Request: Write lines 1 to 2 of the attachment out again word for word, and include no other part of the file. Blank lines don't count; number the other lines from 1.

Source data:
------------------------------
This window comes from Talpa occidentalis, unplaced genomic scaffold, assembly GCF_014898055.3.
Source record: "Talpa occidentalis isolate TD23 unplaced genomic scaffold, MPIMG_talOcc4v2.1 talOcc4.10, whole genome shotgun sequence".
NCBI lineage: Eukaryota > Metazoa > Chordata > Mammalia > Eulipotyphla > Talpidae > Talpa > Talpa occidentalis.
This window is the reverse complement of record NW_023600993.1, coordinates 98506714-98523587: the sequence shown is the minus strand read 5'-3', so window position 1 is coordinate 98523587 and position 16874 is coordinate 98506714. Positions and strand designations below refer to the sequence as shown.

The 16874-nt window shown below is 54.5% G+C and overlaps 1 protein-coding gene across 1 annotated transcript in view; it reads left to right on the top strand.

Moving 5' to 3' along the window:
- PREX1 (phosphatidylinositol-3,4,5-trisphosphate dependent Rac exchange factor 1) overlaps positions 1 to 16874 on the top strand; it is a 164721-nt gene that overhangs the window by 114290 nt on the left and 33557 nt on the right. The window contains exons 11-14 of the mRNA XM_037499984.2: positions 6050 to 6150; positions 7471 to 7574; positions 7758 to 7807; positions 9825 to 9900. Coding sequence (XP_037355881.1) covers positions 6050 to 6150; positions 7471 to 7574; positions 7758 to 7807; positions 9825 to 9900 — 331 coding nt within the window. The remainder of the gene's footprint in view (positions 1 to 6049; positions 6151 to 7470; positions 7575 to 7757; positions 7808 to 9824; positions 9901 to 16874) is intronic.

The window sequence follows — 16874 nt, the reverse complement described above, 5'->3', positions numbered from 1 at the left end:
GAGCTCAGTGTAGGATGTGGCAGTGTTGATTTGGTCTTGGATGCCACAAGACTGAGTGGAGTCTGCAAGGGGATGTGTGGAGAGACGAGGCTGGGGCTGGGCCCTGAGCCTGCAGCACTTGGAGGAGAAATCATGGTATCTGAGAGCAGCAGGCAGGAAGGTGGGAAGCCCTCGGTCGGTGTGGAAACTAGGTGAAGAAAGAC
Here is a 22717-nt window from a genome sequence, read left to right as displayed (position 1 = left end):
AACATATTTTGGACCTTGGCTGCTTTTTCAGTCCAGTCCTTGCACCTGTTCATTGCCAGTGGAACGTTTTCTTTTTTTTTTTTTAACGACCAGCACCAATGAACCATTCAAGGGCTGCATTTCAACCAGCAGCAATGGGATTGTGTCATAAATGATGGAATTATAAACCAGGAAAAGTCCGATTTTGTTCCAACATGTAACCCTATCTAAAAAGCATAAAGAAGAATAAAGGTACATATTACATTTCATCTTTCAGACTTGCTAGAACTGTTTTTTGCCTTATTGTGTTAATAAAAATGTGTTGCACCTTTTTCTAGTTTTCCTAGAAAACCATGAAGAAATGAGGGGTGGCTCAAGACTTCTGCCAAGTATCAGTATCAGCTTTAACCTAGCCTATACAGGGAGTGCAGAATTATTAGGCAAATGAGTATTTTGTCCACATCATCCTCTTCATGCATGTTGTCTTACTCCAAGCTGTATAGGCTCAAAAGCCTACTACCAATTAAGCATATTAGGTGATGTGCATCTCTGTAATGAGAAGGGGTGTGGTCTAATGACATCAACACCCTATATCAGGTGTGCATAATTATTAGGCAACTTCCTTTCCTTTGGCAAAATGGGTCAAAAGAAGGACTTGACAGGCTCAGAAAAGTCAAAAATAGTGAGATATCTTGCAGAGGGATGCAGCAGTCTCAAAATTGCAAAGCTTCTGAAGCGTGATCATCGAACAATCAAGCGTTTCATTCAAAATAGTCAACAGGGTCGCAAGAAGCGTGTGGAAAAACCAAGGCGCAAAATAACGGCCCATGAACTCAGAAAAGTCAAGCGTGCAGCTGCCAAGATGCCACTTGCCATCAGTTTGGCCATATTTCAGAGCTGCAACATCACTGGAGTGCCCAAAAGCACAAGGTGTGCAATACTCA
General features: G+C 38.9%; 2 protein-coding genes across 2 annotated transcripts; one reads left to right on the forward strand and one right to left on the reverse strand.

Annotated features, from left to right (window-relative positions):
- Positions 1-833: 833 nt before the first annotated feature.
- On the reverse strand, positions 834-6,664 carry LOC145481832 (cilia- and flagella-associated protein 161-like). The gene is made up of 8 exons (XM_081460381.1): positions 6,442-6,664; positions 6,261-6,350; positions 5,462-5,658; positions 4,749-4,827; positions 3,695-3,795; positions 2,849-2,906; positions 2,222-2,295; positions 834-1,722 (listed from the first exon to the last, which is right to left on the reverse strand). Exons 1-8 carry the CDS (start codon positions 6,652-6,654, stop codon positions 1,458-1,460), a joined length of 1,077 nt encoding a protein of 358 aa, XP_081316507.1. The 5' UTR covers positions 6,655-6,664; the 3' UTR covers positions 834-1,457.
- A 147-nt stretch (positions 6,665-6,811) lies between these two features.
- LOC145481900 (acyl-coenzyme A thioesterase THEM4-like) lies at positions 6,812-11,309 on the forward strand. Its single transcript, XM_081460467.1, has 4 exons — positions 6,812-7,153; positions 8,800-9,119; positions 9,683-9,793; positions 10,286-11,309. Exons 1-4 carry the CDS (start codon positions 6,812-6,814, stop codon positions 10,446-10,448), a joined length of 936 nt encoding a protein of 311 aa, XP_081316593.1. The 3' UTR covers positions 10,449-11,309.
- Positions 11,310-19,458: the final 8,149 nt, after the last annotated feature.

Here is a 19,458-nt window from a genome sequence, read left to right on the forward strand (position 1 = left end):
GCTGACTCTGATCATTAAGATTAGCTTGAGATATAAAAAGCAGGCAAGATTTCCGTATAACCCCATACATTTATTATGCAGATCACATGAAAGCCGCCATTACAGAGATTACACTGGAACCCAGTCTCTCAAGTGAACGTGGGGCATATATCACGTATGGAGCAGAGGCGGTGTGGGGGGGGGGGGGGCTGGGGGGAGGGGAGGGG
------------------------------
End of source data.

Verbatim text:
This window comes from Talpa occidentalis, unplaced genomic scaffold, assembly GCF_014898055.3.
Source record: "Talpa occidentalis isolate TD23 unplaced genomic scaffold, MPIMG_talOcc4v2.1 talOcc4.10, whole genome shotgun sequence".